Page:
Music Review: Victoria Symphony delivers bold, diverse program
At Southam Hall
The Victoria Symphony is celebrating its 75th season with its first-ever cross-Canada tour. Friday saw them performing at the NAC, the penultimate stop before they head home to B.C.
The evening opened with a brand new work written for the symphony by Montreal composer Michael Oesterle. Entr'actes is a programmatic piece, meant to depict the chatter and activity of a concert intermission. With its steady, rhythmic impulsion and hummable themes, it's accessible, if predictable. It's also somewhat episodic; the material is intriguing, but lacks consistent development. However, the work's restless nature and evocative depictions would make a good ballet score.
Tania MIller, the orchestra's artistic director, has a crisp, no-nonsense style on the podium. Her body language is taut, economical but not minimalist, a little angular, always supremely direct and clear.
Canadian pianist Stewart Goodyear is the guest soloist accompanying the orchestra on tour. Goodyear's well-established reputation as a virtuoso powerhouse was cemented again in the Grieg Concerto. He doesn't always have the loveliest sound: it's gigantic, but can also get dry and choppy. The lyrical melancholy of this work wasn't terribly well served, particularly in the second movement, even though the orchestra took you on a walk through the dark cool of a Nordic forest. But Goodyear's velocity, his ferocious attack, his spotlessly clean fingerwork were all turned out to impress.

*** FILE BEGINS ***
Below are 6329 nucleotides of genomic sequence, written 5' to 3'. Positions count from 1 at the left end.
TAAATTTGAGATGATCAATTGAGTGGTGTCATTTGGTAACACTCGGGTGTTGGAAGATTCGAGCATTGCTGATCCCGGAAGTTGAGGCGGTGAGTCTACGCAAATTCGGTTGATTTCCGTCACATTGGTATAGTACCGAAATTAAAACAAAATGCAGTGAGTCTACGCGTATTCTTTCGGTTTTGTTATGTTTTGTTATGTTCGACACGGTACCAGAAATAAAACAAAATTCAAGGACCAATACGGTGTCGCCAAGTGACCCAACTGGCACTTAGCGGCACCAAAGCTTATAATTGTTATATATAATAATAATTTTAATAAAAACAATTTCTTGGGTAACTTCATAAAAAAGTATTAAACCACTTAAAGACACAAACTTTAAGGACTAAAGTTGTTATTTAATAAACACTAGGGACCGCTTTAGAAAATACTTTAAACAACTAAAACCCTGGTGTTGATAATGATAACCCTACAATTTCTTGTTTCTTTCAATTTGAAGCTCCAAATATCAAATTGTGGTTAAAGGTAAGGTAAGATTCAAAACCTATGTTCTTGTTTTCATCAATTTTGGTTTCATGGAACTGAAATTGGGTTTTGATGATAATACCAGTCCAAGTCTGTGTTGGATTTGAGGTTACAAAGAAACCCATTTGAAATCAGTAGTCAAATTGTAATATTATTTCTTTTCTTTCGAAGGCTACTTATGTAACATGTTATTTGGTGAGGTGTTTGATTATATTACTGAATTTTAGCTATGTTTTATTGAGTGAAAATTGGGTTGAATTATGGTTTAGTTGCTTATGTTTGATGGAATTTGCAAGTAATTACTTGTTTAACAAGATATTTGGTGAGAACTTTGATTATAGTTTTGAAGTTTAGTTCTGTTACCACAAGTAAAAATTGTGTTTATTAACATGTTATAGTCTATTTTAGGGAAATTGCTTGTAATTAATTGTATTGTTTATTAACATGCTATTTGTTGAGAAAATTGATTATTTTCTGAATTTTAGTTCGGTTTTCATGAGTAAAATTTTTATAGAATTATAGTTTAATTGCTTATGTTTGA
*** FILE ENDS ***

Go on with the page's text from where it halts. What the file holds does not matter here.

It was the orchestra's turn to shine in the second half, with two meaty works chosen to show off both the versatility of the ensemble and the individual quality of the principals.
It can be unfair to judge an orchestra's sound when the hall isn't home ice. Section placement is tricky in Southam Hall. It's never advantageous to have cellos on the outside here, and putting the percussion right behind the first violins was perhaps not the best arrangement.
Still, Copland's Appalachian Spring achieved a wide-skied luminosity, the brass and woodwinds like bright shafts of sunlight floating over the warm earthiness of the strings. There were sensitive, finely-hewn solos from principal flute Richard Volet, principal clarinet Keith MacLeod, and quietly effective concertmaster Terence Tam.
But if the Copland was satisfying, Stravinsky's Firebird Suite was a revelation: a massive, two-ton sound, spectacular brass, electrifying strings, verve and passion and volcanic energy. Who knew such a vehemently Russian performance could come out of prim Victoria?